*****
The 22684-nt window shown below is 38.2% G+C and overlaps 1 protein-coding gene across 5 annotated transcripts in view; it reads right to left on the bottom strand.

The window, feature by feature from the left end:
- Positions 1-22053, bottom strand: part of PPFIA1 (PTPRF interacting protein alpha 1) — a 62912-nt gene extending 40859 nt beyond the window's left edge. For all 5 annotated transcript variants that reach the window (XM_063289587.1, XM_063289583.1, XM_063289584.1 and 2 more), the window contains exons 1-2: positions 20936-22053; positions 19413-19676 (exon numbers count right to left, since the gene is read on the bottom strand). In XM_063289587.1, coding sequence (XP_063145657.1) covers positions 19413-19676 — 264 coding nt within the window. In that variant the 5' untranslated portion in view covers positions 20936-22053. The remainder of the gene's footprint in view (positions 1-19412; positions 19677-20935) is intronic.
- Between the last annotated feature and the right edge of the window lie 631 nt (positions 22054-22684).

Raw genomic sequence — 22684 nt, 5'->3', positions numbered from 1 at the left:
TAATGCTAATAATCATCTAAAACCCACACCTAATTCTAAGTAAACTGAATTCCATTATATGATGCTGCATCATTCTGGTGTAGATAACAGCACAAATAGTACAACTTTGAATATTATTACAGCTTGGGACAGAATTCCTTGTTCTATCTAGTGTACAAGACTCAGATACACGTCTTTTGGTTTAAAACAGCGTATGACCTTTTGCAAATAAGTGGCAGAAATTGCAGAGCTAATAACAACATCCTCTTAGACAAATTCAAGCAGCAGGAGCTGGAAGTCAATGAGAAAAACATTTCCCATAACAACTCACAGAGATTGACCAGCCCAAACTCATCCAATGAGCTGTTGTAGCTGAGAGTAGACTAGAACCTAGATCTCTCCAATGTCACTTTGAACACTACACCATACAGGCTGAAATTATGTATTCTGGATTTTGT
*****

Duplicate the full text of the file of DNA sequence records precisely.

The 22684-nt window shown below is 38.2% G+C and overlaps 1 protein-coding gene across 5 annotated transcripts in view; it reads right to left on the bottom strand.

The window, feature by feature from the left end:
- Positions 1-22053, bottom strand: part of PPFIA1 (PTPRF interacting protein alpha 1) — a 62912-nt gene extending 40859 nt beyond the window's left edge. For all 5 annotated transcript variants that reach the window (XM_063289587.1, XM_063289583.1, XM_063289584.1 and 2 more), the window contains exons 1-2: positions 20936-22053; positions 19413-19676 (exon numbers count right to left, since the gene is read on the bottom strand). In XM_063289587.1, coding sequence (XP_063145657.1) covers positions 19413-19676 — 264 coding nt within the window. In that variant the 5' untranslated portion in view covers positions 20936-22053. The remainder of the gene's footprint in view (positions 1-19412; positions 19677-20935) is intronic.
- Between the last annotated feature and the right edge of the window lie 631 nt (positions 22054-22684).

Raw genomic sequence — 22684 nt, 5'->3', positions numbered from 1 at the left:
TAATGCTAATAATCATCTAAAACCCACACCTAATTCTAAGTAAACTGAATTCCATTATATGATGCTGCATCATTCTGGTGTAGATAACAGCACAAATAGTACAACTTTGAATATTATTACAGCTTGGGACAGAATTCCTTGTTCTATCTAGTGTACAAGACTCAGATACACGTCTTTTGGTTTAAAACAGCGTATGACCTTTTGCAAATAAGTGGCAGAAATTGCAGAGCTAATAACAACATCCTCTTAGACAAATTCAAGCAGCAGGAGCTGGAAGTCAATGAGAAAAACATTTCCCATAACAACTCACAGAGATTGACCAGCCCAAACTCATCCAATGAGCTGTTGTAGCTGAGAGTAGACTAGAACCTAGATCTCTCCAATGTCACTTTGAACACTACACCATACAGGCTGAAATTATGTATTCTGGATTTTGT